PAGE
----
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Grey Cards - What are they? How do I use one? Do I really need it?

A grey card, as its name suggests, is a card that is 18% grey in colour. It is used to help you get your whites to look white. Different kind of lights can make your white look more blue or yellow – basically not look as white as they could be or are. If you look at a white shirt in daylight then compare it to how it looks under fluorescent lights you will notice the shirt looks a different colour.

The camera can’t distinguish what white is the correct white and this is where the grey card comes in.

The grey card is a tool to help your camera identify a mid tone. A grey card will help you set you exposure and white balance no matter what the lighting conditions might be.

Ok so I have a grey card now how do I use it?

  1. Get set up to take your photo.

  2. Before taking the photo place your grey card in front of your subject.

  3. De-focus your camera slightly and take a photo.

  4. Remove the grey card and take your photos as normal.

  5. NB: Each time you change your lighting situation you MUST repeat these steps above – the photo with the grey card in it is going to help tell the camera what the exposure should be for that setup. If you change the light you need to take a grey card shot for that new set up.

  6. Once you have finished your shoot import all images into your post production software such as Photoshop or Lightroom.

  7. Open your shot with the grey card in it and use this to “set” your white balance. Each software is slightly difference but look for an eyedropper in the white balance tool.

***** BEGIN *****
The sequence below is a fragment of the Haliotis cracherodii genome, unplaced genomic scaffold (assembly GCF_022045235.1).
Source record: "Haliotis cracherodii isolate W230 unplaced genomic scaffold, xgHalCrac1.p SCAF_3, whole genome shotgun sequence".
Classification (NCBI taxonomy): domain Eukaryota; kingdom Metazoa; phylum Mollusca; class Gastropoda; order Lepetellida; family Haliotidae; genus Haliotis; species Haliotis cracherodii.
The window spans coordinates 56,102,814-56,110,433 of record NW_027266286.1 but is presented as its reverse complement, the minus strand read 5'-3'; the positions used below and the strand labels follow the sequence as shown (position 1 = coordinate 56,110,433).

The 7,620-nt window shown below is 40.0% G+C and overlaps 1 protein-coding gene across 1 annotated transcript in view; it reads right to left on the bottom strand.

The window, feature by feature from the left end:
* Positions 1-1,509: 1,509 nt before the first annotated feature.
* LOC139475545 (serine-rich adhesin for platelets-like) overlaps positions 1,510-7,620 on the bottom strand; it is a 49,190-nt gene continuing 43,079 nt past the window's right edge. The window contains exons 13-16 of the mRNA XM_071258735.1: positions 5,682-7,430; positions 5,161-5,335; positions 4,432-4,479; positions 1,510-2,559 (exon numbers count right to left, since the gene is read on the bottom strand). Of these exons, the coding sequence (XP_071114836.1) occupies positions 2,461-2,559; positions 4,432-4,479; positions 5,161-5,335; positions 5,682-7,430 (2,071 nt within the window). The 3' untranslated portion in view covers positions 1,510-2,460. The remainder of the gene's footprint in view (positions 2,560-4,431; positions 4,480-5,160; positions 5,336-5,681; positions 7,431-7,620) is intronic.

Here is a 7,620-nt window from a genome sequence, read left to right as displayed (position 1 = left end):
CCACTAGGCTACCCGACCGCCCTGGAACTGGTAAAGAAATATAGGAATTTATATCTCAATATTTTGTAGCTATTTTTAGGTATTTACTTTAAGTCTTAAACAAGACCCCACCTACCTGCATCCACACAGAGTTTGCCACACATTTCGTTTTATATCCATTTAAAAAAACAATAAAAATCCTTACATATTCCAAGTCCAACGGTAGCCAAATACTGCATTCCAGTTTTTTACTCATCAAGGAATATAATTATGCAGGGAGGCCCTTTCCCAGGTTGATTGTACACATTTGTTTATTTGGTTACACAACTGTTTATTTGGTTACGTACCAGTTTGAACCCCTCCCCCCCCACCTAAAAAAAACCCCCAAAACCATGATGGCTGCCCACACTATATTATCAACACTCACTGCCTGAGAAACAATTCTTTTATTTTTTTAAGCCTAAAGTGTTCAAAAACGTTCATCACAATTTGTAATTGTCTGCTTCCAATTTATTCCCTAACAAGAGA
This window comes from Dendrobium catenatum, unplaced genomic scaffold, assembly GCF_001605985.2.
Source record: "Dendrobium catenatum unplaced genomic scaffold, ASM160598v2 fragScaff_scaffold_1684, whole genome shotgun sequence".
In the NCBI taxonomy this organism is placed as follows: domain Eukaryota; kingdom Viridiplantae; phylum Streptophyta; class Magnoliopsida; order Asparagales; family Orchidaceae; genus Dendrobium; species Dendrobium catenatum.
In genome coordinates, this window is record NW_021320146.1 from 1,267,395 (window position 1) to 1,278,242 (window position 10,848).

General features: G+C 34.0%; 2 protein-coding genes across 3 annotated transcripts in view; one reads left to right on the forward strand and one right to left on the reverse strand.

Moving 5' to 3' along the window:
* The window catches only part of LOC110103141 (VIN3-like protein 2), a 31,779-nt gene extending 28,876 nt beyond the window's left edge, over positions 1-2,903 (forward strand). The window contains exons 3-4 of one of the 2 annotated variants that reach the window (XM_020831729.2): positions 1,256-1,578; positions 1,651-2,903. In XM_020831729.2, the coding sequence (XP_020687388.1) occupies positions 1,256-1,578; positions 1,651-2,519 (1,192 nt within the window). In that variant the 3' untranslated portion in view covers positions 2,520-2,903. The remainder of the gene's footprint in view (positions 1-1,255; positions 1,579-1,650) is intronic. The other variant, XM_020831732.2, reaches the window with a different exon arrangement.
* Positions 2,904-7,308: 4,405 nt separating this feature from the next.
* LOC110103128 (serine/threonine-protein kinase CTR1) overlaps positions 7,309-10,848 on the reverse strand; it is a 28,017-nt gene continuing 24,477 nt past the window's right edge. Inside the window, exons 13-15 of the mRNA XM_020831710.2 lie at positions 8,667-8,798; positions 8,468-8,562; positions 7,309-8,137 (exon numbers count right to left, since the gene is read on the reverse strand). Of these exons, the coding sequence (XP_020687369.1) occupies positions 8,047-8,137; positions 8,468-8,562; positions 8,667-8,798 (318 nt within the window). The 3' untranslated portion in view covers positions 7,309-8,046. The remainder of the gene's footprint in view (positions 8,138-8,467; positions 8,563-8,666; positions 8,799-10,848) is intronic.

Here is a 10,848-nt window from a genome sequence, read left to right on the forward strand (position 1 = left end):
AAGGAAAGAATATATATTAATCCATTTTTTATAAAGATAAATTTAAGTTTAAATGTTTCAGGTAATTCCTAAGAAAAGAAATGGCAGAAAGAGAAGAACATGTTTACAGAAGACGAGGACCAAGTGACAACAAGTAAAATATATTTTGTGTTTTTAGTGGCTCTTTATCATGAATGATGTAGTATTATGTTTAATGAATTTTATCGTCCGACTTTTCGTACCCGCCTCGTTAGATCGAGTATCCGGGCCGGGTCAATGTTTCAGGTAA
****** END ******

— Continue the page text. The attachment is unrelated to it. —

8. Copy this setting to the remaining photos in this set or until your next “grey card” shot.

What if I don’t have any post production software?

You can set the white balance in your camera with no need for any post production software. It may be beneficial to have your camera manual with you for this too.

  1. Get set up to take your photo.

  2. Before taking the photo place your grey card in front of your subject and take a photo.

  3. Adjust the settings on your camera to ensure you have the best exposure for your shot – take a photo to test it out.

  4. Once the exposure is looking accurate set you white balance within your camera by looking for “custom” setting.

  5. You will need to play around with this option and take a lot more photos until you become familiar with it.

More information about White Balance can be found on card 19 and 20 of the Sweet As Photos - Photography Quick reference Cards.

Get your own set of grey cards here www.sweetasphotos/products